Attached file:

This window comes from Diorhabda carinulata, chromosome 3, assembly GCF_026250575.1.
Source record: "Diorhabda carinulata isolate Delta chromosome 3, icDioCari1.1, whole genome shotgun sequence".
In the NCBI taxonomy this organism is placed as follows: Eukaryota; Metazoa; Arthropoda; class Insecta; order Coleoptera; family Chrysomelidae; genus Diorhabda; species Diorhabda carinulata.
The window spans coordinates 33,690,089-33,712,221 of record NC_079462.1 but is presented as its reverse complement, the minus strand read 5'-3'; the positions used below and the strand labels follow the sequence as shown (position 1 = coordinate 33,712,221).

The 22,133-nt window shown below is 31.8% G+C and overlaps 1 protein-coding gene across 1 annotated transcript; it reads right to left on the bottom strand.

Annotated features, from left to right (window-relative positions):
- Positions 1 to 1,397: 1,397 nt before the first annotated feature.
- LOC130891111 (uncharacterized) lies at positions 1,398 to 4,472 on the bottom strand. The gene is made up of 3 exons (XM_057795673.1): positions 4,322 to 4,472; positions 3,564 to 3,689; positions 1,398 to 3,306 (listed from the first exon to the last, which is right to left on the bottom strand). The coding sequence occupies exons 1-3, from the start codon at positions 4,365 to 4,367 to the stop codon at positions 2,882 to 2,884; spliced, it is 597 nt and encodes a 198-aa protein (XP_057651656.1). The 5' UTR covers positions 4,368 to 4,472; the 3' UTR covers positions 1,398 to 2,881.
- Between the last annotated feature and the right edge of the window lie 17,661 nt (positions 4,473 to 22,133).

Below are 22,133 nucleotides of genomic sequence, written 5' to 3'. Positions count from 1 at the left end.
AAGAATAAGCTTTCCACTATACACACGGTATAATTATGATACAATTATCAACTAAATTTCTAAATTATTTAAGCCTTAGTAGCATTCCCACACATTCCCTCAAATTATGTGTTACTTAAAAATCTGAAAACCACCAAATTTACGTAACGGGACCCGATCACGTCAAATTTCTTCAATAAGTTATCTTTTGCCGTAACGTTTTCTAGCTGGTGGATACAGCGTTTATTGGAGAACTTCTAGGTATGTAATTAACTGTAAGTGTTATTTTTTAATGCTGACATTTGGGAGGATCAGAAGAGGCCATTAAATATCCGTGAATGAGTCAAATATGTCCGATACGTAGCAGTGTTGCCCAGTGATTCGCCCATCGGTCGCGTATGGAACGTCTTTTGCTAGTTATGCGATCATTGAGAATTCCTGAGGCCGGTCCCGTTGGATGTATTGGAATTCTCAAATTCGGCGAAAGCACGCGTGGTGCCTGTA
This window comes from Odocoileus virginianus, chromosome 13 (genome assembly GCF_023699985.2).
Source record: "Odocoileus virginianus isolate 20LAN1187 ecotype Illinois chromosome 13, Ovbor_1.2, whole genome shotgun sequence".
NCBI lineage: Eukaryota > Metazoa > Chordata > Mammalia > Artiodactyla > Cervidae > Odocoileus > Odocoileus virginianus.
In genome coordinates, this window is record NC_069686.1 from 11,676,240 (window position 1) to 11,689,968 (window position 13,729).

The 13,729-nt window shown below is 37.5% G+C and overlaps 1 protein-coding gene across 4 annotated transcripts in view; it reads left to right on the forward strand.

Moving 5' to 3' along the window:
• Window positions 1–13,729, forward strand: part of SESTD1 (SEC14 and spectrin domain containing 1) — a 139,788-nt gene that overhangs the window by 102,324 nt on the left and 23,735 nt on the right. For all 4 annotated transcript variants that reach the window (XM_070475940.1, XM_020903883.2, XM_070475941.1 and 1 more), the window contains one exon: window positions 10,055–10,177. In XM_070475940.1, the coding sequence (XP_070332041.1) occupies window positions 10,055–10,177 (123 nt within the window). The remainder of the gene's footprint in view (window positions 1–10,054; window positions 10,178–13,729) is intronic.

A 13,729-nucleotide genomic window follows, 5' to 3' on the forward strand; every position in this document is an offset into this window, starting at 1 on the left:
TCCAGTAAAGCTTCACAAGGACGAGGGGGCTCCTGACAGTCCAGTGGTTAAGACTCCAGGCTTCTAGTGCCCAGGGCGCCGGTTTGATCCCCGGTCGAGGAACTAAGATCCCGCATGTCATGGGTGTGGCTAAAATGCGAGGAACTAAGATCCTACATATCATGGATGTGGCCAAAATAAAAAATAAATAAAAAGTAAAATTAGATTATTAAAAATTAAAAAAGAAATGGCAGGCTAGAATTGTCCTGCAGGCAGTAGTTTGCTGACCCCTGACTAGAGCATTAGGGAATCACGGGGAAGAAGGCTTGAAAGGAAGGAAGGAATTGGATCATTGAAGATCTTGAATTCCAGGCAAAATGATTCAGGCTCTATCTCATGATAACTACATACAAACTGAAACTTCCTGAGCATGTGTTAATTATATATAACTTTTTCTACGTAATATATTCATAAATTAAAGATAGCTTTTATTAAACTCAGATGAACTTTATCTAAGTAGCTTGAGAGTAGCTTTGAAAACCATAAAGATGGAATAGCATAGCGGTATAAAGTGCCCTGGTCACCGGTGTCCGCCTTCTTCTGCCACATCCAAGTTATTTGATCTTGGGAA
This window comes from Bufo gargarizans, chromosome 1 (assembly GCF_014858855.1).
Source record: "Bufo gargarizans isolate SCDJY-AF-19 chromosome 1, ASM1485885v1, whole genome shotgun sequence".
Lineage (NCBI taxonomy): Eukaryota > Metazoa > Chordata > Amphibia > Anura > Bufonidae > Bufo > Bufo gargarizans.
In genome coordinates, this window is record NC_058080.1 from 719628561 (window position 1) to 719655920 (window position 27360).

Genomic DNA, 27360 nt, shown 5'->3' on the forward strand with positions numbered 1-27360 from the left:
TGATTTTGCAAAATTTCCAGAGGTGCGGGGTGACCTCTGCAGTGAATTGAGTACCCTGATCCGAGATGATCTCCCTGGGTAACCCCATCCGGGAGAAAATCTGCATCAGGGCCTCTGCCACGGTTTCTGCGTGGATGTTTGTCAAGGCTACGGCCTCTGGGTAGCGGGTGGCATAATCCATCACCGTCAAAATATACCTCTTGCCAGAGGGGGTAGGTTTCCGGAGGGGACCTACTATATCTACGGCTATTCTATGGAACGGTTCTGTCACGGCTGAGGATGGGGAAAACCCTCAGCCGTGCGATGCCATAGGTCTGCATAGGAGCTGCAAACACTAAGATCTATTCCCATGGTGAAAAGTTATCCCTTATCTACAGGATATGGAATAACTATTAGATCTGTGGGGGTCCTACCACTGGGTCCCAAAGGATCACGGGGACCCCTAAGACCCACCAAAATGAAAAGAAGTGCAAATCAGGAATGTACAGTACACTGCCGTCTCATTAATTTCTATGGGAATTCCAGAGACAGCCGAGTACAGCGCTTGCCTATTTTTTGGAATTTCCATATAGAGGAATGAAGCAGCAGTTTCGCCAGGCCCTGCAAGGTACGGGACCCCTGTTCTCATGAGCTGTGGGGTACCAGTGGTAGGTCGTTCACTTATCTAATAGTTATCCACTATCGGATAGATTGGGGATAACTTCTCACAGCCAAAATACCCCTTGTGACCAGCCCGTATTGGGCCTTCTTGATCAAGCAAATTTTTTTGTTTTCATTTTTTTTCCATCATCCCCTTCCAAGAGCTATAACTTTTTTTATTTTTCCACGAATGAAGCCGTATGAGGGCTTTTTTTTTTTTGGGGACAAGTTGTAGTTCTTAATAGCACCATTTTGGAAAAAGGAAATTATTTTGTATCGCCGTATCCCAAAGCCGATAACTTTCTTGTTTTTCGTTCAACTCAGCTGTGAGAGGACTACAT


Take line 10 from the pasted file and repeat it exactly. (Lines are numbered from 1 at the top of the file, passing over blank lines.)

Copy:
Below are 22,133 nucleotides of genomic sequence, written 5' to 3'. Positions count from 1 at the left end.